Chaos and controversy surrounding the final days of the legendary Wigan Casino nightclub laid bare in a new book

The legendary Wigan Casino was one of the defining nightclubs of the 1970s and early 1980s but its closure remains highly controversial. David Nowell considers the club's impact and the events leading up the last ever Northern Soul all-nighter.
DJ and author Richard SearlingDJ and author Richard Searling
DJ and author Richard Searling

The chaos and controversy that surrounded the final days of the legendary Wigan Casino are laid bare in a new book.

The Casino Club in Station Road, Wigan, became the most famous club in the world in the 1970s as its manic Northern Soul all-nighters attracted dancers from all over the UK.

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One of the original DJs, Richard Searling, has now taken a look back at the venue in his book Setting The Record Straight.

Revellers queing outside the famous Empress Ballroom, better known as the Wigan CasinoRevellers queing outside the famous Empress Ballroom, better known as the Wigan Casino
Revellers queing outside the famous Empress Ballroom, better known as the Wigan Casino

The lavishly-illustrated book deals mainly with his time at the Casino between 1973 and its closure in 1981.

It is packed with memorabilia, photos, flyers, and the inside stories of how some of the most famous records in Northern Soul history were discovered and aired at the Casino.

But Richard also deals with the controversial final days of the Casino, which divided opinion and angered many.

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And for the first time he gives his take on the events of the final weeks.

When the Casino discovered the Station Road site was needed by Wigan Council for redevelopment, management set September 19, 1981, as the “final night”.

It was a sell-out as expected as around 2,000 people said an emotional farewell to the venue that had been part of their lives for eight years or more.

But another Casino all-nighter was announced on October 2 supposedly to cater for the demand from fans who could not make the September event.

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Many fans were annoyed and confused - and so was Richard. He had already booked Wigan Tiffanys a few hundred yards away for the launch night of a new all-nighter that same night

and Richard thought the Casino would have closed by then.

He writes in the book: “The new venture was organised by myself, but only after the Casino had officially confirmed and announced to the club members and the press that they were closing for good on a specific night.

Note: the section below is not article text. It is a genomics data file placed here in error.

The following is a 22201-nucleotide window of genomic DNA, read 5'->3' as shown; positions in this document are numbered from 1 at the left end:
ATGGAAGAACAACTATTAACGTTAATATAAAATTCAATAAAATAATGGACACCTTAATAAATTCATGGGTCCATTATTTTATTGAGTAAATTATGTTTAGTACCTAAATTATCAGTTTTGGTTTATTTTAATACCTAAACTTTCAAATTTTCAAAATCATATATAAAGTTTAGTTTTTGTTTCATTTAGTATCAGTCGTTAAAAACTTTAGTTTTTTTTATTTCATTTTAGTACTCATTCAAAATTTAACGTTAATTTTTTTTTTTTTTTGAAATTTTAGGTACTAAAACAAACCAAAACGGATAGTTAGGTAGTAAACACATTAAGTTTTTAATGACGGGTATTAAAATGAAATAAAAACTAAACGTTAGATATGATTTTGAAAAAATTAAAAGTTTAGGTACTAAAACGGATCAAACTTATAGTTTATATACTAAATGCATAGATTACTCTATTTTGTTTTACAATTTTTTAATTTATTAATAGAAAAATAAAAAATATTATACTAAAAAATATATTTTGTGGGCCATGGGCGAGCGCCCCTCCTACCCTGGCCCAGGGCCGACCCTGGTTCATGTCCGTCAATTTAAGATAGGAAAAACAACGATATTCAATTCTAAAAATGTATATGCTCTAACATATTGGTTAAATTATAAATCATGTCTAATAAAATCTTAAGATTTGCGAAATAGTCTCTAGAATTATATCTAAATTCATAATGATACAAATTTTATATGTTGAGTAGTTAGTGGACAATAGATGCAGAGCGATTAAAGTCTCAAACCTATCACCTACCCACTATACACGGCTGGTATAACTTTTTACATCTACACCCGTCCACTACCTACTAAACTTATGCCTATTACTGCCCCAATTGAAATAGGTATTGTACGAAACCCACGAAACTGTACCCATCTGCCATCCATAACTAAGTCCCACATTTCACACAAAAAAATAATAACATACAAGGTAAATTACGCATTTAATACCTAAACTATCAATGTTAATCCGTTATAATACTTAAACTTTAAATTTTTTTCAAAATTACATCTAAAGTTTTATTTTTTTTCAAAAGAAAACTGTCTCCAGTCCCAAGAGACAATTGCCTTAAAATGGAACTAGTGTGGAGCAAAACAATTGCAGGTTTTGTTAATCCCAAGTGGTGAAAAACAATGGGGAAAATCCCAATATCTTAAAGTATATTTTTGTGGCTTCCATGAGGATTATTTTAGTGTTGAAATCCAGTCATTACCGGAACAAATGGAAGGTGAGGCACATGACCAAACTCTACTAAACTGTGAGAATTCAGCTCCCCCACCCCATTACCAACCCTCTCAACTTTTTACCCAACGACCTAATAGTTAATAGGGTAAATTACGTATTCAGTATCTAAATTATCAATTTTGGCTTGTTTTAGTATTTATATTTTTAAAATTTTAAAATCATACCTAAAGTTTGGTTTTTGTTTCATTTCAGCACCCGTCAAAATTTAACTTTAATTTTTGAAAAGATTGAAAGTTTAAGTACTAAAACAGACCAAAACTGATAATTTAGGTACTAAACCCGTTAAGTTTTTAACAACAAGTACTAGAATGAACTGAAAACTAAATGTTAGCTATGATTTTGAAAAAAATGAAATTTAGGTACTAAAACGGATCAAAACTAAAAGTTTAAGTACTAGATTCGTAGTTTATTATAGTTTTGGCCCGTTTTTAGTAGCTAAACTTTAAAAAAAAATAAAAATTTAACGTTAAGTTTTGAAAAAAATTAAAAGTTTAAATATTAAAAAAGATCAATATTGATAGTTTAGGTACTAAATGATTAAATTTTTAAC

“In hindsight, I should have at least informed owner Gerry Marshall of my plans.

“Our Tiffanys event did go ahead, but now suddenly clashing with a hastily-reinstated event over the road at the Casino, and DJs Dave Evison Gary Rushbrooke and Keith Minshull pulling out of my event and electing to stay at the Casino, allegedly after threats from the Casino management not to work at the new venue.

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“So we only attracted around 150 through the doors but I remember it was still a musically excellent all-nighter.

“The false ending of the Casino upset many people, not only myself and several of the club’s DJs, but many other Casino members who had forked out to be there at what they were led to be the historic, last ever Casino all-nighter,”

In the end there was at least one other “final” all-nighter - but Northern Soul fans were already moving on to new venues.

Ironically, the building planned for the Casino site never happened, and the Grand Arcade shopping centre now occupies the plot.

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The Casino - or the Emp as it was known locally for decades - has a special place in Wiganers’ hearts.

Built in the early 1900s, it was a firm favourite for dances and live music with its huge sprung wooden dancefloor, ornate balcony and superb acoustics.

The venue had many soul nights before the all-nighters were launched in 1973.

But then followers of Northern Soul - rare and often overlooked American soul music - made the venue their own and the Casino became internationally famous for eight years.

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Fans would travel the length and breath of the UK to experience the Casino all-nighters.

Richard Searling was born in Manchester and entered the music business as a warehouseman at Manchester-based Global Records. From there he went to WH Smith and then onto Russ Records in Wigan before joining RCA Records as its north west promotions man.

His love of music and DJing led him to unearth many great Northern Soul records, including Gloria Jones’ Tainted Love in a Philadelphia warehouse in the early 1970s. It became a Northern Soul anthem and played a big part in him landing his job at the Casino.

A decade or so later Soft Cell’s version of Tainted Love was a worldwide hit.

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Richard has had a long radio career and can still be heard on BBC Manchester and Stoke and also on Solar Radio.

He promotes many events around the North West, including the Blackpool Soul Festival at the Winter Gardens.

His passion for the Casino years and the many venues he has been involved with since shines through.

He said: “It has been a truly memorable journey and a privilege to be so closely involved with this ‘music that loves us back’. I hope it continues for years to come.”

Setting The Record Straight by Richard Searling is distributed by Anglo-American (Manchester) Ltd priced at £24.99.